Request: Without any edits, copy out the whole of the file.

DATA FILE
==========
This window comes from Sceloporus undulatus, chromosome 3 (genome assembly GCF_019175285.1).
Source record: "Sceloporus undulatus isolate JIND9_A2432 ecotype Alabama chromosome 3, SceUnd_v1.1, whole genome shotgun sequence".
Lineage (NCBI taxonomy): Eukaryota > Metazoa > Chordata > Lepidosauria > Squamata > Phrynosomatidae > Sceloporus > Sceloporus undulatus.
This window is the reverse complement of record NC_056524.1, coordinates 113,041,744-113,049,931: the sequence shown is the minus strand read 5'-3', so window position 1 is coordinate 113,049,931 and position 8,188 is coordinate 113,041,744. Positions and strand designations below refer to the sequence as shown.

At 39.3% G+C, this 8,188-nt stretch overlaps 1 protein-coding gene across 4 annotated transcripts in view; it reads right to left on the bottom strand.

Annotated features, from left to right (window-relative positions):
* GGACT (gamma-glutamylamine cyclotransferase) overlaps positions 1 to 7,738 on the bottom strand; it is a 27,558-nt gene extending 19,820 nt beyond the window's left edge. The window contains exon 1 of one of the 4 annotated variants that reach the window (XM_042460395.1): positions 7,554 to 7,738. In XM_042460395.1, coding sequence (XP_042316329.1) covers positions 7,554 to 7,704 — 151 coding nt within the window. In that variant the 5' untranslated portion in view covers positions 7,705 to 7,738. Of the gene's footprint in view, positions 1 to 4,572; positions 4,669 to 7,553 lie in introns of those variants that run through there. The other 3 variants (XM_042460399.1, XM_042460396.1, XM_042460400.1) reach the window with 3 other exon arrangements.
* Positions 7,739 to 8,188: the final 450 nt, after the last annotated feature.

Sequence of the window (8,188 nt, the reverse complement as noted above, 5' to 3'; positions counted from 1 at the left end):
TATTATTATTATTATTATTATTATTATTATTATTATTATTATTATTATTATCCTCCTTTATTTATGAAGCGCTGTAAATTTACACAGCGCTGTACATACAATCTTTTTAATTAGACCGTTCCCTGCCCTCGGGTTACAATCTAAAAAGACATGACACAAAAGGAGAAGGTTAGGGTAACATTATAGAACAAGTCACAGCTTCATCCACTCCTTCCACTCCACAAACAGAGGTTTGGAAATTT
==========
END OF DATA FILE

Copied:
This window comes from Sceloporus undulatus, chromosome 3 (genome assembly GCF_019175285.1).
Source record: "Sceloporus undulatus isolate JIND9_A2432 ecotype Alabama chromosome 3, SceUnd_v1.1, whole genome shotgun sequence".
Lineage (NCBI taxonomy): Eukaryota > Metazoa > Chordata > Lepidosauria > Squamata > Phrynosomatidae > Sceloporus > Sceloporus undulatus.
This window is the reverse complement of record NC_056524.1, coordinates 113,041,744-113,049,931: the sequence shown is the minus strand read 5'-3', so window position 1 is coordinate 113,049,931 and position 8,188 is coordinate 113,041,744. Positions and strand designations below refer to the sequence as shown.

At 39.3% G+C, this 8,188-nt stretch overlaps 1 protein-coding gene across 4 annotated transcripts in view; it reads right to left on the bottom strand.

Annotated features, from left to right (window-relative positions):
* GGACT (gamma-glutamylamine cyclotransferase) overlaps positions 1 to 7,738 on the bottom strand; it is a 27,558-nt gene extending 19,820 nt beyond the window's left edge. The window contains exon 1 of one of the 4 annotated variants that reach the window (XM_042460395.1): positions 7,554 to 7,738. In XM_042460395.1, coding sequence (XP_042316329.1) covers positions 7,554 to 7,704 — 151 coding nt within the window. In that variant the 5' untranslated portion in view covers positions 7,705 to 7,738. Of the gene's footprint in view, positions 1 to 4,572; positions 4,669 to 7,553 lie in introns of those variants that run through there. The other 3 variants (XM_042460399.1, XM_042460396.1, XM_042460400.1) reach the window with 3 other exon arrangements.
* Positions 7,739 to 8,188: the final 450 nt, after the last annotated feature.

Sequence of the window (8,188 nt, the reverse complement as noted above, 5' to 3'; positions counted from 1 at the left end):
TATTATTATTATTATTATTATTATTATTATTATTATTATTATTATTATTATCCTCCTTTATTTATGAAGCGCTGTAAATTTACACAGCGCTGTACATACAATCTTTTTAATTAGACCGTTCCCTGCCCTCGGGTTACAATCTAAAAAGACATGACACAAAAGGAGAAGGTTAGGGTAACATTATAGAACAAGTCACAGCTTCATCCACTCCTTCCACTCCACAAACAGAGGTTTGGAAATTT